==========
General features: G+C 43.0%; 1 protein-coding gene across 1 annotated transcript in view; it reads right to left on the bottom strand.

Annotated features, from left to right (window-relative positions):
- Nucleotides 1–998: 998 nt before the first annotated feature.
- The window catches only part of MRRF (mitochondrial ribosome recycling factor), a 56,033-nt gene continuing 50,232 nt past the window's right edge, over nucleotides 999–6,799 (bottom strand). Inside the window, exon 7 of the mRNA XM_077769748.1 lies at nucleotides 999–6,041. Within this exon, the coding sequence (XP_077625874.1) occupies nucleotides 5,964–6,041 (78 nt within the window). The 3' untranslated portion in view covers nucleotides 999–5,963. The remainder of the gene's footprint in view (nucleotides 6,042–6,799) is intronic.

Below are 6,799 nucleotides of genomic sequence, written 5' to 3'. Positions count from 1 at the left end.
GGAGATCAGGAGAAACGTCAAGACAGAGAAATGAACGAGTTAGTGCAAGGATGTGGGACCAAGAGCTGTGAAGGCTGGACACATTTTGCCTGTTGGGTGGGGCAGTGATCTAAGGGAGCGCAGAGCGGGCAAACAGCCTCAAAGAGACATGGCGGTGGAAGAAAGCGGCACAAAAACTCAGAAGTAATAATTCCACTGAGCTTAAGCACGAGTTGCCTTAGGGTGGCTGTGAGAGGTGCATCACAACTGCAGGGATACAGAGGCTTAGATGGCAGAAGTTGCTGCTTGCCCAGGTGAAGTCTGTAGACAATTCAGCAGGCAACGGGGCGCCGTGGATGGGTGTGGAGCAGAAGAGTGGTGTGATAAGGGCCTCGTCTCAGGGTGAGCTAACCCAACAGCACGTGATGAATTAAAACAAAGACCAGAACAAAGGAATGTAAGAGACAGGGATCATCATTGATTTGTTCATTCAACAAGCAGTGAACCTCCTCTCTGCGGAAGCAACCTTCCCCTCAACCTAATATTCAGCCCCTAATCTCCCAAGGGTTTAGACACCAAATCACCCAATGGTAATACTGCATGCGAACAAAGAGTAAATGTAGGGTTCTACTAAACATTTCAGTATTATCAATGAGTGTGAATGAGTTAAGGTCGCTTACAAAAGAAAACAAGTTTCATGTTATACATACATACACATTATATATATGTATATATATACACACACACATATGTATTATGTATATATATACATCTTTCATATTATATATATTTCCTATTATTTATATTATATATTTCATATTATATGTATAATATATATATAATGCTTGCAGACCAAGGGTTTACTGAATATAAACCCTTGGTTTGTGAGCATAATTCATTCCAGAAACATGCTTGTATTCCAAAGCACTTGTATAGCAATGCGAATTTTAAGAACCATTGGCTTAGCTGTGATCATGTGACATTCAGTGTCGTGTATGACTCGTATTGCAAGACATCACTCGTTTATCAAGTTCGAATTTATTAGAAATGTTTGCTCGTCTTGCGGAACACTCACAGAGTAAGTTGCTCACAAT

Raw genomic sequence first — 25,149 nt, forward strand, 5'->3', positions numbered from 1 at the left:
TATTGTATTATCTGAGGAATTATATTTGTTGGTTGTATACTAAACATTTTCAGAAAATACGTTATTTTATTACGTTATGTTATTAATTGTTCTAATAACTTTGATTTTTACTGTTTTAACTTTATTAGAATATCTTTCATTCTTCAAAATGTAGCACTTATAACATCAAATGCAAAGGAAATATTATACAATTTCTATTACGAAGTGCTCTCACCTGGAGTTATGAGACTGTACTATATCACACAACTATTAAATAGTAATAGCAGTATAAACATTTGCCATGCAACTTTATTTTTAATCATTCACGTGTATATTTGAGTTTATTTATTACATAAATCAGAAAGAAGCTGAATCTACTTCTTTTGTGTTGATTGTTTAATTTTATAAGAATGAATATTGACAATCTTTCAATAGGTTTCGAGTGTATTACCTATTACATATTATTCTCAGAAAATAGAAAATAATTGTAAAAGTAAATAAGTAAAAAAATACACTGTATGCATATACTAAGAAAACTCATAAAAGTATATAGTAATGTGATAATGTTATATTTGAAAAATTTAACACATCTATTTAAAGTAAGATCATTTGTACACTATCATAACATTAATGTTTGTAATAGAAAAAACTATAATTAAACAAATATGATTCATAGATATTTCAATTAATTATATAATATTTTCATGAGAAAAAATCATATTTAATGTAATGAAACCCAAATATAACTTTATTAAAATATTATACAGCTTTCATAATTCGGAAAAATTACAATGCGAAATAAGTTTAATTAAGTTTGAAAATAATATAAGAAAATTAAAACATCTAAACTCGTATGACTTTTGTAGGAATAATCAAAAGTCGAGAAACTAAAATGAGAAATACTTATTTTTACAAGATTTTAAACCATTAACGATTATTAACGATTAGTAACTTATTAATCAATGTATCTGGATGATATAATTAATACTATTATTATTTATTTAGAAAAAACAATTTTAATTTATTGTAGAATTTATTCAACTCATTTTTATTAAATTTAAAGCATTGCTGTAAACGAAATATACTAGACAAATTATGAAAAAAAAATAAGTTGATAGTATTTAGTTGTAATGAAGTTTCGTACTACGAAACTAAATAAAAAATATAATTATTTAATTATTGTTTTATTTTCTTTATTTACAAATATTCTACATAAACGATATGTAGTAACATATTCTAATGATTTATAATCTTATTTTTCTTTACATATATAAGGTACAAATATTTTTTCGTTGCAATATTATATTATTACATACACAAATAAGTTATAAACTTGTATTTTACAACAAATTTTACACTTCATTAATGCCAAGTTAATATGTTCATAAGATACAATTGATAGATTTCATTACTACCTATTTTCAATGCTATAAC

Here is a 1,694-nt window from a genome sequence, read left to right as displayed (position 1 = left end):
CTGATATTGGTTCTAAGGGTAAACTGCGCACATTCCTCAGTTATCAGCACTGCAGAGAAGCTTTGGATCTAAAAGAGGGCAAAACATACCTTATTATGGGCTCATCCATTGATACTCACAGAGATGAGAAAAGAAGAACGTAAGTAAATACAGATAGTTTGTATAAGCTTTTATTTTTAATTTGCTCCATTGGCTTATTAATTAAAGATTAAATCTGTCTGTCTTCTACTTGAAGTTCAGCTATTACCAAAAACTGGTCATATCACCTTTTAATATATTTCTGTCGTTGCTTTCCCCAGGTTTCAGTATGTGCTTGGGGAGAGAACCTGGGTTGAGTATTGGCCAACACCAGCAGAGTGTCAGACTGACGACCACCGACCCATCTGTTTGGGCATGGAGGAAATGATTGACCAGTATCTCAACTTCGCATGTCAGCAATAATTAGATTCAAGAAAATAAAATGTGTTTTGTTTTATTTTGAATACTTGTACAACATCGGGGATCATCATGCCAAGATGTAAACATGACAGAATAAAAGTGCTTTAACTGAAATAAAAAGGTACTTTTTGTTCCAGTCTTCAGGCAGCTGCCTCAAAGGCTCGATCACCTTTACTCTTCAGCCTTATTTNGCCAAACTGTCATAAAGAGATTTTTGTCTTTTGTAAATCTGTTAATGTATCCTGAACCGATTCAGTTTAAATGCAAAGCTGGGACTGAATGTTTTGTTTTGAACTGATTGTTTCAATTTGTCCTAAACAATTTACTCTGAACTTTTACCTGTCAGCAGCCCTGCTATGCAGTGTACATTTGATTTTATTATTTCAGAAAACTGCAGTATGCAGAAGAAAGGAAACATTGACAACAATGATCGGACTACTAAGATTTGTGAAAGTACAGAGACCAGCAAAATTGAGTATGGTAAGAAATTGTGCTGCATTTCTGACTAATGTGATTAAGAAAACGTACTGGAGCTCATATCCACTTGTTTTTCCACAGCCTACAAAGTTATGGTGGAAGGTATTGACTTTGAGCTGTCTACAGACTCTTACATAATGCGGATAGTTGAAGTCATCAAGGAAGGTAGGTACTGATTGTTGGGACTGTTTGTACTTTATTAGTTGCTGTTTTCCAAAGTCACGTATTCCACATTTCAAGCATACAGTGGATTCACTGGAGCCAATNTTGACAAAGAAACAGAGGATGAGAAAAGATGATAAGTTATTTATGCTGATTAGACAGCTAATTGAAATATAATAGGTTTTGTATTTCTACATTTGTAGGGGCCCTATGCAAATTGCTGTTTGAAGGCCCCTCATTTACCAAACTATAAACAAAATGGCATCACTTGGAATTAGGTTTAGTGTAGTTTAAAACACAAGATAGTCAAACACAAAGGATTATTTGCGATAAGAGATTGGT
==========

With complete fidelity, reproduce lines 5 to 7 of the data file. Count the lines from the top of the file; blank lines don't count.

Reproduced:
Below are 6,799 nucleotides of genomic sequence, written 5' to 3'. Positions count from 1 at the left end.
GGAGATCAGGAGAAACGTCAAGACAGAGAAATGAACGAGTTAGTGCAAGGATGTGGGACCAAGAGCTGTGAAGGCTGGACACATTTTGCCTGTTGGGTGGGGCAGTGATCTAAGGGAGCGCAGAGCGGGCAAACAGCCTCAAAGAGACATGGCGGTGGAAGAAAGCGGCACAAAAACTCAGAAGTAATAATTCCACTGAGCTTAAGCACGAGTTGCCTTAGGGTGGCTGTGAGAGGTGCATCACAACTGCAGGGATACAGAGGCTTAGATGGCAGAAGTTGCTGCTTGCCCAGGTGAAGTCTGTAGACAATTCAGCAGGCAACGGGGCGCCGTGGATGGGTGTGGAGCAGAAGAGTGGTGTGATAAGGGCCTCGTCTCAGGGTGAGCTAACCCAACAGCACGTGATGAATTAAAACAAAGACCAGAACAAAGGAATGTAAGAGACAGGGATCATCATTGATTTGTTCATTCAACAAGCAGTGAACCTCCTCTCTGCGGAAGCAACCTTCCCCTCAACCTAATATTCAGCCCCTAATCTCCCAAGGGTTTAGACACCAAATCACCCAATGGTAATACTGCATGCGAACAAAGAGTAAATGTAGGGTTCTACTAAACATTTCAGTATTATCAATGAGTGTGAATGAGTTAAGGTCGCTTACAAAAGAAAACAAGTTTCATGTTATACATACATACACATTATATATATGTATATATATACACACACACATATGTATTATGTATATATATACATCTTTCATATTATATATATTTCCTATTATTTATATTATATATTTCATATTATATGTATAATATATATATAATGCTTGCAGACCAAGGGTTTACTGAATATAAACCCTTGGTTTGTGAGCATAATTCATTCCAGAAACATGCTTGTATTCCAAAGCACTTGTATAGCAATGCGAATTTTAAGAACCATTGGCTTAGCTGTGATCATGTGACATTCAGTGTCGTGTATGACTCGTATTGCAAGACATCACTCGTTTATCAAGTTCGAATTTATTAGAAATGTTTGCTCGTCTTGCGGAACACTCACAGAGTAAGTTGCTCACAAT

Raw genomic sequence first — 25,149 nt, forward strand, 5'->3', positions numbered from 1 at the left: